Some Great Shots Of A Typical Day Of Eurofighter Typhoon Night Flying Operations At Grosseto Air Base

A Typhoon takes off at night from runway 21 at Grosseto. (Image: Author)

Eurofighter Typhoons taking off in full afterburner at night are always a great sight.

Within the Italian Air Force, five squadrons (or Gruppi – in Italian) belonging to three wings (Stormi) based at three MOBs (Main Operating Bases) are equipped with the Eurofighter Typhoon: the 9th and 20th Gruppo (with the latter being the type’s Operational Conversion Unit, in charge of the training of all the Italian pilots destined to the Eurofighter fleet) with the 4th Stormo at Grosseto; the 10th and 12th Gruppo with the 36th Stormo at Gioia del Colle; and the 18th Gruppo at Trapani. The Italian Typhoons routinely operate together and take part in exercises, QRA shifts (both at their homebase and, on a rotational basis, at Istrana DOB [Deployment Operating Base], as well as real operations as part of “Task Forces”, where personnel are fully integrated.

For instance, four F-2000As (as the Typhoon is designated in Italy) are currently deployed to Mihail Kogalniceanu Air Base in southeast Romania, where they will remain until Aug. 28, 2019, as part of the “TFA (Task Force Air) 4th Wing” providing QRA (Quick Reaction Alert) duties in support of the Romanian Air Force MiG-21 jets. At the same time, four F-2000A jets and personnel from all the Eurofighter units are currently deployed to Ahmed Al Jaber airbase, Kuwait, to support the multinational campaign against Daesh in Iraq and Syria as part of “Prima Parthica”, as the Italian Armed Forces operation is dubbed at national level.

An Italian Air Force Typhoon inside a soft shelter at Grosseto Air Base. (Image credit: Giovanni Maduli).

Whilst common training and full standardization ensure that aircrews of all the Wings can operate together both at home and abroad, among them, the 4th Stormo is without a doubt the most experienced Eurofighter unit in the ItAF and one of the units of reference at international level among the Typhoon partner nations. As often explained in the past, in some 15 years of flying activity since the first new aircraft was taken on charge on Mar. 16, 2004, its two squadrons have grown a significant experience with the Typhoon; a valuable know-how in the air superiority role, ratified by many achievements and records, that has also made the Stormo a recognized leader in the process of optimizing the weapon system.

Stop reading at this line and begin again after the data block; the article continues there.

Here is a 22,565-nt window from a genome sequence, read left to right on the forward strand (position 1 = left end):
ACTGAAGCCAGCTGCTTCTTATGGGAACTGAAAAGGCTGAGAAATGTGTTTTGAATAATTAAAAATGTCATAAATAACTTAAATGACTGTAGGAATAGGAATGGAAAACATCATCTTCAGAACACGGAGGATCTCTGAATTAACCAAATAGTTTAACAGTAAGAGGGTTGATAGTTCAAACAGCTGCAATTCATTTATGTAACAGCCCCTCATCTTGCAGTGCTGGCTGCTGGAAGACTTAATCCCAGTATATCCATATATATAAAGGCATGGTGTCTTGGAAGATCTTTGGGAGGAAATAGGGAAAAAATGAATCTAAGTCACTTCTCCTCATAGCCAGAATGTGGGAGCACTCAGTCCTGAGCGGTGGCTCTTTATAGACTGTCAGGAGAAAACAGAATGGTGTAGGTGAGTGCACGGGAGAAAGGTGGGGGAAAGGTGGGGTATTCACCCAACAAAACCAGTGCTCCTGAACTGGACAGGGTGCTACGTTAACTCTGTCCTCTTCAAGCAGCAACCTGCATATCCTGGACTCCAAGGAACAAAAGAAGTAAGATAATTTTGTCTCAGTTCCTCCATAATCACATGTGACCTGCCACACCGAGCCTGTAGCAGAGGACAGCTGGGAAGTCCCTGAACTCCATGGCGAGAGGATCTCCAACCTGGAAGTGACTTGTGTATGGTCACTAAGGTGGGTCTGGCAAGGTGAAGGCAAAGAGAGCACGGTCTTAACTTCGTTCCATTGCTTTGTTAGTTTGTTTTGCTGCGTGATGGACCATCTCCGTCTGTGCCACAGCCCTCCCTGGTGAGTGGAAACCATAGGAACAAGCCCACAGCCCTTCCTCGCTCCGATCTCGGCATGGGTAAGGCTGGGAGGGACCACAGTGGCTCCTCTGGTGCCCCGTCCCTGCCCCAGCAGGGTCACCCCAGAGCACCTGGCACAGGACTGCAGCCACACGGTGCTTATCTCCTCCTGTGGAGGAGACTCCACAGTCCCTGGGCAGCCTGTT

With that in mind, last week we visited again Grosseto Air Base, where this author had  the opportunity to experience a flight in the Typhoon three years ago (here, you can read a report about that epic 4 vs 3 mission), to observe the Wing’s night flying activities on a pretty ordinary day. Two missions were planned for the night: a two-ship and a three-ship, both launching after sunset, around 21.05LT.

Fortunately, the two-ship Typhoon mission was planned to start with a high-performance take-off.

Typhoon take off shot with a D500 camera and a 70.0-200.0 mm f/2.8 lens. (Image credit: Alessandro Fucito).
Shot with a Canon EOS 5D Mk III with Canon EF 70-200mm f/2.8L IS II USM (Image credit: Iolanda Frisina)

The high-performance take off is type of departure used for QRA launches: the aircraft uses full AB (afterburners) during the takeoff roll and subsequent  climb to reach high altitude as fast as possible.

An F-2000A climbs under full reheat during a night sortie. Shot with Canon EOS 7D Mark II and 150-600mm F5-6.3 DG OS HSM | Sports (Image credit: Author)

The visual effect of a reheat exhaust flame glowing in the dark is always pretty impressive, isn’t it?

The Eurofighter Typhoon’s EJ200 exhaust flame. (Image credit: Author).

All the aircraft taking part in the night sorties were recovered inside in the “soft shelters” located in the northwestern part of the airport, where we also found the special colored two-seat Typhoon TF-2000A MM55168/”4-37″, the very first Italian Typhoon trainer painted with a special color scheme since the type was introduced back in 2004. The special, designed by Silvano Mainini and Andrea Scomparin (who are also behind many other famous special colors including two of those presented in 2017), made its first public appearance last year, when the Italian Air Force celebrated the 100th anniversary of four of its squadrons (20th, 21st, 22nd and 23rd Gruppo) at Istrana airbase, in northeastern Italy, on May 11, 2018.

One year later, part of the special colored overlay has peeled off the aircraft, even though the aircraft still keeps its striking look.


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A quick look at the TF-2000A MM55168/4-37, the special color for the 100th anniversary of the 20th Gruppo OCU.

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About David Cenciotti
David Cenciotti is a journalist based in Rome, Italy. He is the Founder and Editor of “The Aviationist”, one of the world’s most famous and read military aviation blogs. Since 1996, he has written for major worldwide magazines, including Air Forces Monthly, Combat Aircraft, and many others, covering aviation, defense, war, industry, intelligence, crime and cyberwar. He has reported from the U.S., Europe, Australia and Syria, and flown several combat planes with different air forces. He is a former 2nd Lt. of the Italian Air Force, a private pilot and a graduate in Computer Engineering. He has written five books and contributed to many more ones.